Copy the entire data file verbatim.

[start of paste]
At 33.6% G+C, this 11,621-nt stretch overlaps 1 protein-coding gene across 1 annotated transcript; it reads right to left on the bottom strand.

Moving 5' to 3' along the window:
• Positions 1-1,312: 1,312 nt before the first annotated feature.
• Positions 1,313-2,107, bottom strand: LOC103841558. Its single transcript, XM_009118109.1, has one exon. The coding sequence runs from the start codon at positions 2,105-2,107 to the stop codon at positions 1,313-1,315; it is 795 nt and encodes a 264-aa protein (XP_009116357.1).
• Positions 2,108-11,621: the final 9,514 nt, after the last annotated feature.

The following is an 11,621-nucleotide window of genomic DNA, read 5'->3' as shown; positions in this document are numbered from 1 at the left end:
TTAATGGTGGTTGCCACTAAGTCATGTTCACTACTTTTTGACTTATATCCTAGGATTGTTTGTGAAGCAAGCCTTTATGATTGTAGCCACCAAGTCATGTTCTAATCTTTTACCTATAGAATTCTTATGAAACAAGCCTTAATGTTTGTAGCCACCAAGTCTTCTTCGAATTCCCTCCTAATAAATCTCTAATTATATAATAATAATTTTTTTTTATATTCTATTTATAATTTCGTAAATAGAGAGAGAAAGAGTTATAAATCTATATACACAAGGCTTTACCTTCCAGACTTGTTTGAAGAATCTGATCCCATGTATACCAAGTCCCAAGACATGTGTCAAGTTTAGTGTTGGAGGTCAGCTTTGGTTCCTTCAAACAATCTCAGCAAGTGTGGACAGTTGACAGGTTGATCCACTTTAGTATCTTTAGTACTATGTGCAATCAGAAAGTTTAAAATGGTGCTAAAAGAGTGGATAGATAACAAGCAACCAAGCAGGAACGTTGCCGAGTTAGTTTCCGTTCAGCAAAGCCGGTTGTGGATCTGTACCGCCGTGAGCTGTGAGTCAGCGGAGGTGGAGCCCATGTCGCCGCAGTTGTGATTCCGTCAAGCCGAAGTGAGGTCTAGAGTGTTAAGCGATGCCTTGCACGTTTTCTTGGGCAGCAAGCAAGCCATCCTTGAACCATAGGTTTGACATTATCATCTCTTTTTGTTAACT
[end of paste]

At 33.6% G+C, this 11,621-nt stretch overlaps 1 protein-coding gene across 1 annotated transcript; it reads right to left on the bottom strand.

Moving 5' to 3' along the window:
• Positions 1-1,312: 1,312 nt before the first annotated feature.
• Positions 1,313-2,107, bottom strand: LOC103841558. Its single transcript, XM_009118109.1, has one exon. The coding sequence runs from the start codon at positions 2,105-2,107 to the stop codon at positions 1,313-1,315; it is 795 nt and encodes a 264-aa protein (XP_009116357.1).
• Positions 2,108-11,621: the final 9,514 nt, after the last annotated feature.

The following is an 11,621-nucleotide window of genomic DNA, read 5'->3' as shown; positions in this document are numbered from 1 at the left end:
TTAATGGTGGTTGCCACTAAGTCATGTTCACTACTTTTTGACTTATATCCTAGGATTGTTTGTGAAGCAAGCCTTTATGATTGTAGCCACCAAGTCATGTTCTAATCTTTTACCTATAGAATTCTTATGAAACAAGCCTTAATGTTTGTAGCCACCAAGTCTTCTTCGAATTCCCTCCTAATAAATCTCTAATTATATAATAATAATTTTTTTTTATATTCTATTTATAATTTCGTAAATAGAGAGAGAAAGAGTTATAAATCTATATACACAAGGCTTTACCTTCCAGACTTGTTTGAAGAATCTGATCCCATGTATACCAAGTCCCAAGACATGTGTCAAGTTTAGTGTTGGAGGTCAGCTTTGGTTCCTTCAAACAATCTCAGCAAGTGTGGACAGTTGACAGGTTGATCCACTTTAGTATCTTTAGTACTATGTGCAATCAGAAAGTTTAAAATGGTGCTAAAAGAGTGGATAGATAACAAGCAACCAAGCAGGAACGTTGCCGAGTTAGTTTCCGTTCAGCAAAGCCGGTTGTGGATCTGTACCGCCGTGAGCTGTGAGTCAGCGGAGGTGGAGCCCATGTCGCCGCAGTTGTGATTCCGTCAAGCCGAAGTGAGGTCTAGAGTGTTAAGCGATGCCTTGCACGTTTTCTTGGGCAGCAAGCAAGCCATCCTTGAACCATAGGTTTGACATTATCATCTCTTTTTGTTAACT